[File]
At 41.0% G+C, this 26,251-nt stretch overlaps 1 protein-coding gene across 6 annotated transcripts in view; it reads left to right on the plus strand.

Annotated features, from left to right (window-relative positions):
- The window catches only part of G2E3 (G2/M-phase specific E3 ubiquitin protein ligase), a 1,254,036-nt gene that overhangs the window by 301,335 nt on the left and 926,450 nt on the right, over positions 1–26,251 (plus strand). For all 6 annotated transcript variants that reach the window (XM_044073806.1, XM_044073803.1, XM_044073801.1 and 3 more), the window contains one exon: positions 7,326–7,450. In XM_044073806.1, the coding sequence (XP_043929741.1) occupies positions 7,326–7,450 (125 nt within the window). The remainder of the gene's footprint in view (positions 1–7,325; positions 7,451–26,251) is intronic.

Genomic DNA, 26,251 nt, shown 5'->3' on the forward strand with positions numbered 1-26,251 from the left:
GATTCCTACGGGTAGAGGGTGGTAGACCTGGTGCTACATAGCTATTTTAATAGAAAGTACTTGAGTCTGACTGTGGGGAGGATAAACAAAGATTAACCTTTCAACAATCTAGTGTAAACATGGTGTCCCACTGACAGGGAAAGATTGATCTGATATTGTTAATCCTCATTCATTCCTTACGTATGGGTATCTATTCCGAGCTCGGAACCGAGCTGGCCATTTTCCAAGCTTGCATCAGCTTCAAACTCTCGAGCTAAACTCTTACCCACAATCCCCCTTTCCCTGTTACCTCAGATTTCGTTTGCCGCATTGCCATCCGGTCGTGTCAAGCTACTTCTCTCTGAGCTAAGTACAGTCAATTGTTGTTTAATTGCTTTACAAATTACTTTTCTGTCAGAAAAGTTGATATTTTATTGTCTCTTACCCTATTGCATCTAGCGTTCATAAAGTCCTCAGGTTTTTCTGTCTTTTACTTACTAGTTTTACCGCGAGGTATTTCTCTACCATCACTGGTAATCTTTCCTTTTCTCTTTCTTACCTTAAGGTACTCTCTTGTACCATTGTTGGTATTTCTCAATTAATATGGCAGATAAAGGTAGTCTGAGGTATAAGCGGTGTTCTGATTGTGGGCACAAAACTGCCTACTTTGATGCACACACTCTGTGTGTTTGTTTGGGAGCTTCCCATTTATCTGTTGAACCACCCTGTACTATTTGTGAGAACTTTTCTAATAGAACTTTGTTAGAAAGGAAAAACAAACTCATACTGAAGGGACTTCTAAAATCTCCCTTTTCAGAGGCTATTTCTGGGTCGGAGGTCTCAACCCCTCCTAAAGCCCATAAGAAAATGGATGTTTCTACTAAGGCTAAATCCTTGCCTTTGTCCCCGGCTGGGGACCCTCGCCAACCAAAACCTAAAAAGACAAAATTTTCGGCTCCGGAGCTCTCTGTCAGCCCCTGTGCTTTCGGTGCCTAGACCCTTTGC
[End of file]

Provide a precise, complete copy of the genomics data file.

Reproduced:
At 41.0% G+C, this 26,251-nt stretch overlaps 1 protein-coding gene across 6 annotated transcripts in view; it reads left to right on the plus strand.

Annotated features, from left to right (window-relative positions):
- The window catches only part of G2E3 (G2/M-phase specific E3 ubiquitin protein ligase), a 1,254,036-nt gene that overhangs the window by 301,335 nt on the left and 926,450 nt on the right, over positions 1–26,251 (plus strand). For all 6 annotated transcript variants that reach the window (XM_044073806.1, XM_044073803.1, XM_044073801.1 and 3 more), the window contains one exon: positions 7,326–7,450. In XM_044073806.1, the coding sequence (XP_043929741.1) occupies positions 7,326–7,450 (125 nt within the window). The remainder of the gene's footprint in view (positions 1–7,325; positions 7,451–26,251) is intronic.

Genomic DNA, 26,251 nt, shown 5'->3' on the forward strand with positions numbered 1-26,251 from the left:
GATTCCTACGGGTAGAGGGTGGTAGACCTGGTGCTACATAGCTATTTTAATAGAAAGTACTTGAGTCTGACTGTGGGGAGGATAAACAAAGATTAACCTTTCAACAATCTAGTGTAAACATGGTGTCCCACTGACAGGGAAAGATTGATCTGATATTGTTAATCCTCATTCATTCCTTACGTATGGGTATCTATTCCGAGCTCGGAACCGAGCTGGCCATTTTCCAAGCTTGCATCAGCTTCAAACTCTCGAGCTAAACTCTTACCCACAATCCCCCTTTCCCTGTTACCTCAGATTTCGTTTGCCGCATTGCCATCCGGTCGTGTCAAGCTACTTCTCTCTGAGCTAAGTACAGTCAATTGTTGTTTAATTGCTTTACAAATTACTTTTCTGTCAGAAAAGTTGATATTTTATTGTCTCTTACCCTATTGCATCTAGCGTTCATAAAGTCCTCAGGTTTTTCTGTCTTTTACTTACTAGTTTTACCGCGAGGTATTTCTCTACCATCACTGGTAATCTTTCCTTTTCTCTTTCTTACCTTAAGGTACTCTCTTGTACCATTGTTGGTATTTCTCAATTAATATGGCAGATAAAGGTAGTCTGAGGTATAAGCGGTGTTCTGATTGTGGGCACAAAACTGCCTACTTTGATGCACACACTCTGTGTGTTTGTTTGGGAGCTTCCCATTTATCTGTTGAACCACCCTGTACTATTTGTGAGAACTTTTCTAATAGAACTTTGTTAGAAAGGAAAAACAAACTCATACTGAAGGGACTTCTAAAATCTCCCTTTTCAGAGGCTATTTCTGGGTCGGAGGTCTCAACCCCTCCTAAAGCCCATAAGAAAATGGATGTTTCTACTAAGGCTAAATCCTTGCCTTTGTCCCCGGCTGGGGACCCTCGCCAACCAAAACCTAAAAAGACAAAATTTTCGGCTCCGGAGCTCTCTGTCAGCCCCTGTGCTTTCGGTGCCTAGACCCTTTGC